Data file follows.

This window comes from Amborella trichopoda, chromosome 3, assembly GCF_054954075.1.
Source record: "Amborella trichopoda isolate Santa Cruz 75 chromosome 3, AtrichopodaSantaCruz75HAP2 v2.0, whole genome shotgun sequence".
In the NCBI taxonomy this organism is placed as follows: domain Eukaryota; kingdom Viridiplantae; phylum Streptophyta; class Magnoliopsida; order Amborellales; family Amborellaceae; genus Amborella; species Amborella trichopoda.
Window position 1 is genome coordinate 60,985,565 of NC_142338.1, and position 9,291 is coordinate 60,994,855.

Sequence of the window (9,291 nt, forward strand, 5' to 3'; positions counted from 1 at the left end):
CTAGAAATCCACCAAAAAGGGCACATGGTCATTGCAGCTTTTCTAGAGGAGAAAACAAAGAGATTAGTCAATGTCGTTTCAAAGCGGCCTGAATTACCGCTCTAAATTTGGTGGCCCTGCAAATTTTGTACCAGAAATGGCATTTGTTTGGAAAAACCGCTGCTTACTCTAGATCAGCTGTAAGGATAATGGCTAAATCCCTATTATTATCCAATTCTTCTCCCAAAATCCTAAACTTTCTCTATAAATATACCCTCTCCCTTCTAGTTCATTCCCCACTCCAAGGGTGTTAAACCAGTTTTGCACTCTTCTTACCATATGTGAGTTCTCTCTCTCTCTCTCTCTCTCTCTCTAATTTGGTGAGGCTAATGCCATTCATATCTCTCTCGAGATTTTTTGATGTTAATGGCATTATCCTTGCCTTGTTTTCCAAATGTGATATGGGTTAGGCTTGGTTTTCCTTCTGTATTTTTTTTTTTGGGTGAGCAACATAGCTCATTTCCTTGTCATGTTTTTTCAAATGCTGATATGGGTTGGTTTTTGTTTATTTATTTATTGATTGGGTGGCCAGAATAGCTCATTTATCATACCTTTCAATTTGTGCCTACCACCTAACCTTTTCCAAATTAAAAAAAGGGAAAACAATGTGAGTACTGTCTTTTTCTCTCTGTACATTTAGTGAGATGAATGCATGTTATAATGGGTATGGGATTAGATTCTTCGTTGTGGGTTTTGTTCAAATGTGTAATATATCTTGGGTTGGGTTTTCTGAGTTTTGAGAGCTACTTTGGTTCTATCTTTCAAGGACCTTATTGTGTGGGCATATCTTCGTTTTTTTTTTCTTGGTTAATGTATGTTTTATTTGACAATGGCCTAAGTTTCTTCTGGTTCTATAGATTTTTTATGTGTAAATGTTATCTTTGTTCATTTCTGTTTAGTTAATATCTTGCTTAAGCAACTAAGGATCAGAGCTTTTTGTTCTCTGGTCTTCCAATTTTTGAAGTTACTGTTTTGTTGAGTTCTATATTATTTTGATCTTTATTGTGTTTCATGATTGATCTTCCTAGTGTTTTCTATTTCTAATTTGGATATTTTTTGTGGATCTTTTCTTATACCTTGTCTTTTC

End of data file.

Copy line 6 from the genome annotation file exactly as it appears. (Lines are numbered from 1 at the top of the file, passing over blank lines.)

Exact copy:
CTAGAAATCCACCAAAAAGGGCACATGGTCATTGCAGCTTTTCTAGAGGAGAAAACAAAGAGATTAGTCAATGTCGTTTCAAAGCGGCCTGAATTACCGCTCTAAATTTGGTGGCCCTGCAAATTTTGTACCAGAAATGGCATTTGTTTGGAAAAACCGCTGCTTACTCTAGATCAGCTGTAAGGATAATGGCTAAATCCCTATTATTATCCAATTCTTCTCCCAAAATCCTAAACTTTCTCTATAAATATACCCTCTCCCTTCTAGTTCATTCCCCACTCCAAGGGTGTTAAACCAGTTTTGCACTCTTCTTACCATATGTGAGTTCTCTCTCTCTCTCTCTCTCTCTCTCTAATTTGGTGAGGCTAATGCCATTCATATCTCTCTCGAGATTTTTTGATGTTAATGGCATTATCCTTGCCTTGTTTTCCAAATGTGATATGGGTTAGGCTTGGTTTTCCTTCTGTATTTTTTTTTTTGGGTGAGCAACATAGCTCATTTCCTTGTCATGTTTTTTCAAATGCTGATATGGGTTGGTTTTTGTTTATTTATTTATTGATTGGGTGGCCAGAATAGCTCATTTATCATACCTTTCAATTTGTGCCTACCACCTAACCTTTTCCAAATTAAAAAAAGGGAAAACAATGTGAGTACTGTCTTTTTCTCTCTGTACATTTAGTGAGATGAATGCATGTTATAATGGGTATGGGATTAGATTCTTCGTTGTGGGTTTTGTTCAAATGTGTAATATATCTTGGGTTGGGTTTTCTGAGTTTTGAGAGCTACTTTGGTTCTATCTTTCAAGGACCTTATTGTGTGGGCATATCTTCGTTTTTTTTTTCTTGGTTAATGTATGTTTTATTTGACAATGGCCTAAGTTTCTTCTGGTTCTATAGATTTTTTATGTGTAAATGTTATCTTTGTTCATTTCTGTTTAGTTAATATCTTGCTTAAGCAACTAAGGATCAGAGCTTTTTGTTCTCTGGTCTTCCAATTTTTGAAGTTACTGTTTTGTTGAGTTCTATATTATTTTGATCTTTATTGTGTTTCATGATTGATCTTCCTAGTGTTTTCTATTTCTAATTTGGATATTTTTTGTGGATCTTTTCTTATACCTTGTCTTTTC